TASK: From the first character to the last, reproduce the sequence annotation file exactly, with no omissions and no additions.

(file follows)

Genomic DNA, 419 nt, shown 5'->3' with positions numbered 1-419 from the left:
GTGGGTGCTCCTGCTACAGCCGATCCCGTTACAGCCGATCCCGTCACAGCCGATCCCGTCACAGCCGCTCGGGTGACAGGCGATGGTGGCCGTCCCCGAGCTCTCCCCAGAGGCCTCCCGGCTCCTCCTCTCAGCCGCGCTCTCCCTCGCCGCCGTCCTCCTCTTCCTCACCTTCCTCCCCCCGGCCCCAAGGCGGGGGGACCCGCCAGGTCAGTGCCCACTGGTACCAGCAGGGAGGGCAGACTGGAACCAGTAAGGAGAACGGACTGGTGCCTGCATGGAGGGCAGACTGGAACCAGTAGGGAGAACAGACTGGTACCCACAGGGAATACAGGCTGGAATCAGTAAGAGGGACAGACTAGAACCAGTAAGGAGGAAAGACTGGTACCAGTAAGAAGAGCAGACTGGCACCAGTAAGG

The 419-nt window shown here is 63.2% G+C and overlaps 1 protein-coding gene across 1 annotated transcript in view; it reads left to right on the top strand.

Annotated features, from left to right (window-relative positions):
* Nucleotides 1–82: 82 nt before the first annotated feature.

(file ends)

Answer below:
Genomic DNA, 419 nt, shown 5'->3' with positions numbered 1-419 from the left:
GTGGGTGCTCCTGCTACAGCCGATCCCGTTACAGCCGATCCCGTCACAGCCGATCCCGTCACAGCCGCTCGGGTGACAGGCGATGGTGGCCGTCCCCGAGCTCTCCCCAGAGGCCTCCCGGCTCCTCCTCTCAGCCGCGCTCTCCCTCGCCGCCGTCCTCCTCTTCCTCACCTTCCTCCCCCCGGCCCCAAGGCGGGGGGACCCGCCAGGTCAGTGCCCACTGGTACCAGCAGGGAGGGCAGACTGGAACCAGTAAGGAGAACGGACTGGTGCCTGCATGGAGGGCAGACTGGAACCAGTAGGGAGAACAGACTGGTACCCACAGGGAATACAGGCTGGAATCAGTAAGAGGGACAGACTAGAACCAGTAAGGAGGAAAGACTGGTACCAGTAAGAAGAGCAGACTGGCACCAGTAAGG

The 419-nt window shown here is 63.2% G+C and overlaps 1 protein-coding gene across 1 annotated transcript in view; it reads left to right on the top strand.

Annotated features, from left to right (window-relative positions):
* Nucleotides 1–82: 82 nt before the first annotated feature.